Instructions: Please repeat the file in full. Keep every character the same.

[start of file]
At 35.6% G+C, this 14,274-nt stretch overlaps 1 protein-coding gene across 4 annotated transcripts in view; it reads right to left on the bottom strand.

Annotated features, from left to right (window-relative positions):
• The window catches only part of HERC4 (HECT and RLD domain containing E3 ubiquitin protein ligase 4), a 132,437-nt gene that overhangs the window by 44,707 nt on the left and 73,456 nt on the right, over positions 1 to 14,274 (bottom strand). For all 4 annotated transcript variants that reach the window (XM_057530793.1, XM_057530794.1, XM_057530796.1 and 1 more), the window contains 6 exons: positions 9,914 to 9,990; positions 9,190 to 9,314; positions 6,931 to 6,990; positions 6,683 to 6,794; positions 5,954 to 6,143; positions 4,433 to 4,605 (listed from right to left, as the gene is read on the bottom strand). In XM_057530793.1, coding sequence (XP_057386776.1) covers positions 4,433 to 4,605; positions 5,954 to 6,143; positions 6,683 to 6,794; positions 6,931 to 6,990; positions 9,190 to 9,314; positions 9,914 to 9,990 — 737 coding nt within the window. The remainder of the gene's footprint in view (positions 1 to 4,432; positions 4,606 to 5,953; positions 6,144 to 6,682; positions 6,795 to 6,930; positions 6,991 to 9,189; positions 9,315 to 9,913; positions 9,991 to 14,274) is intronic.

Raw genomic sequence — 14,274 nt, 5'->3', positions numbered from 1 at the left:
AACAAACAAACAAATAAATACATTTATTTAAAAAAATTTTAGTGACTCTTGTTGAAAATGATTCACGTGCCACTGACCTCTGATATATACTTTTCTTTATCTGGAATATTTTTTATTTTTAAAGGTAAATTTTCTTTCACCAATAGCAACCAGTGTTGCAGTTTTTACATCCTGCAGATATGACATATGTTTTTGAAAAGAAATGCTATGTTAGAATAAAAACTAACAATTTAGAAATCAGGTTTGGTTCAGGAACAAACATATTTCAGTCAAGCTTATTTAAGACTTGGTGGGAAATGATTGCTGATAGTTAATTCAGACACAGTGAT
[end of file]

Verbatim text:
At 35.6% G+C, this 14,274-nt stretch overlaps 1 protein-coding gene across 4 annotated transcripts in view; it reads right to left on the bottom strand.

Annotated features, from left to right (window-relative positions):
• The window catches only part of HERC4 (HECT and RLD domain containing E3 ubiquitin protein ligase 4), a 132,437-nt gene that overhangs the window by 44,707 nt on the left and 73,456 nt on the right, over positions 1 to 14,274 (bottom strand). For all 4 annotated transcript variants that reach the window (XM_057530793.1, XM_057530794.1, XM_057530796.1 and 1 more), the window contains 6 exons: positions 9,914 to 9,990; positions 9,190 to 9,314; positions 6,931 to 6,990; positions 6,683 to 6,794; positions 5,954 to 6,143; positions 4,433 to 4,605 (listed from right to left, as the gene is read on the bottom strand). In XM_057530793.1, coding sequence (XP_057386776.1) covers positions 4,433 to 4,605; positions 5,954 to 6,143; positions 6,683 to 6,794; positions 6,931 to 6,990; positions 9,190 to 9,314; positions 9,914 to 9,990 — 737 coding nt within the window. The remainder of the gene's footprint in view (positions 1 to 4,432; positions 4,606 to 5,953; positions 6,144 to 6,682; positions 6,795 to 6,930; positions 6,991 to 9,189; positions 9,315 to 9,913; positions 9,991 to 14,274) is intronic.

Raw genomic sequence — 14,274 nt, 5'->3', positions numbered from 1 at the left:
AACAAACAAACAAATAAATACATTTATTTAAAAAAATTTTAGTGACTCTTGTTGAAAATGATTCACGTGCCACTGACCTCTGATATATACTTTTCTTTATCTGGAATATTTTTTATTTTTAAAGGTAAATTTTCTTTCACCAATAGCAACCAGTGTTGCAGTTTTTACATCCTGCAGATATGACATATGTTTTTGAAAAGAAATGCTATGTTAGAATAAAAACTAACAATTTAGAAATCAGGTTTGGTTCAGGAACAAACATATTTCAGTCAAGCTTATTTAAGACTTGGTGGGAAATGATTGCTGATAGTTAATTCAGACACAGTGAT